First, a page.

In the summer of 1987, I was seventeen and Wolf was six, and I was making him sort my records on account of his losing a bet that the Bee Gees were girls. We were listening to Pink Floyd. Wolf’s mother, Flora Ball, had left her husband for my father, Joe Lindy, and Wolf stayed with us on weekends. I let him sleep in my bedroom. We made tacos and looked at comics and once I let him flip through the Playboys I kept under the bed.
Wolf and I went to Christian School on Kimball Street in Pullman. I was going into twelfth grade and he was going into first. The thing with Wolf is that he was autistic. He had a strange way of being, something between aloof and psychic. When he looked at me (a rare occurrence), I felt as though he could hear my thoughts, but everything seemed to genuinely surprise him. He jumped when he opened the fridge. He was fanatical about organization: everything stacked, sorted, alphabetized. I thought maybe we could communicate telepathically and for a while we played a game where I’d think of a shape in my head and he’d try to guess it, but he mostly got it wrong. He was tall for a six year old and had a full head of dark brown hair, which he had even the last time I saw him, a bony body and big teeth, but nice plain features and eyes so deep set in his face that you had to lean forward to see them. His face was almost feminine it was so delicate and wise.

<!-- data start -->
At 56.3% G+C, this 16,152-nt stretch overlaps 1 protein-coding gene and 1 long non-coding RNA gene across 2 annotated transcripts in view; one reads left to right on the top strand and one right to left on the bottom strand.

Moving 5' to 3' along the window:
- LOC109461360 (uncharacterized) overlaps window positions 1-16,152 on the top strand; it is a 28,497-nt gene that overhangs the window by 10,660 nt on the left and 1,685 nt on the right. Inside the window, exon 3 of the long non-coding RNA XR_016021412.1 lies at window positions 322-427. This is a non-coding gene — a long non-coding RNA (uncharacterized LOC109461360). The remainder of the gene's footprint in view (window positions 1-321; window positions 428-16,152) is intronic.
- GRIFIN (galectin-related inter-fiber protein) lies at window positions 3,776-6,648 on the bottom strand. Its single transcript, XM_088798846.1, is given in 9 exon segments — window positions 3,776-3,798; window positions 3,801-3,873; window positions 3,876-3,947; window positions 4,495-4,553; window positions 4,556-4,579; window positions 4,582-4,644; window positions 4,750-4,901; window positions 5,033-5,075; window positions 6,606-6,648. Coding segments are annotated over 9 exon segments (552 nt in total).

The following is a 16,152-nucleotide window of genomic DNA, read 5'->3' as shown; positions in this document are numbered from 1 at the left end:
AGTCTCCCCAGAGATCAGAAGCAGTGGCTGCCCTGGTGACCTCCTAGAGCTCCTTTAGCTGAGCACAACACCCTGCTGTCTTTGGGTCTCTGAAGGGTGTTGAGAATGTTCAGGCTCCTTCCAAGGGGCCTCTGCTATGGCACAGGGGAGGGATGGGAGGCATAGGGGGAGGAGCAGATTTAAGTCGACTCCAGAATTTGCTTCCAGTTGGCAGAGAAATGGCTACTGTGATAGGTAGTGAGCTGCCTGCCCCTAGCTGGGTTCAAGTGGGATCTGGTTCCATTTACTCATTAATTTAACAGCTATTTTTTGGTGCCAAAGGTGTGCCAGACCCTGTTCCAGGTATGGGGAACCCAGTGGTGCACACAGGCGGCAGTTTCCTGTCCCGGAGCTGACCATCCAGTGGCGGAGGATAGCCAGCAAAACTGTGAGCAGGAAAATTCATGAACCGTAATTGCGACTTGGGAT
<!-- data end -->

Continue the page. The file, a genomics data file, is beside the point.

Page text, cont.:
On Monday mornings, after our weekends together, I walked him to school, his backpack stuffed with clothes and pajamas and a ratty looking bear. He dawdled endlessly, complaining his shoelaces were too tight, his sandwich already soggy in the bottom of his lunch bag, or that he didn’t like the look of the weather. He watched the kids, some in groups, some alone, who walked past us. One girl wore spike heels and a Sherlock Holmes hat and smoked out of a tube like Audrey Hepburn. A group of five guys wore plaid shirts and were drunk all the time. Then there were the “thin, good girls,” as Wolf described them, who were strangely thin, like God forgot the middles of their bodies and had to fuse two halves together. Wolf was most interested in the boy with yellow hands (we thought maybe he ate a lot of carrots or had Hepatitis). Then there was the barrage of fat guys from the coast, who came from logging backgrounds, their conversations rife with words like “fell” and “cut block,” their shirts stained with beer. My favorite was the girl from literature class with her safety vest and bicycle helmet. With all the reflective tape she wore she was like a traveling beacon in the night. Do bugs swarm when she cycles, Wolf and I wondered? And who were we to think that any of them were weird, that summer in ’87, as we sat on the floor of my bedroom in my father’s house with my record collection, the fan on high, in track shorts with our shirts off and jars full of drinking water, thinking about what was going to happen to us in our lives, and Wolf complaining that his arm smelled of urine but he didn’t know why?
“Vernon,” he said to me, “Vernon, my arm stinks of pee.”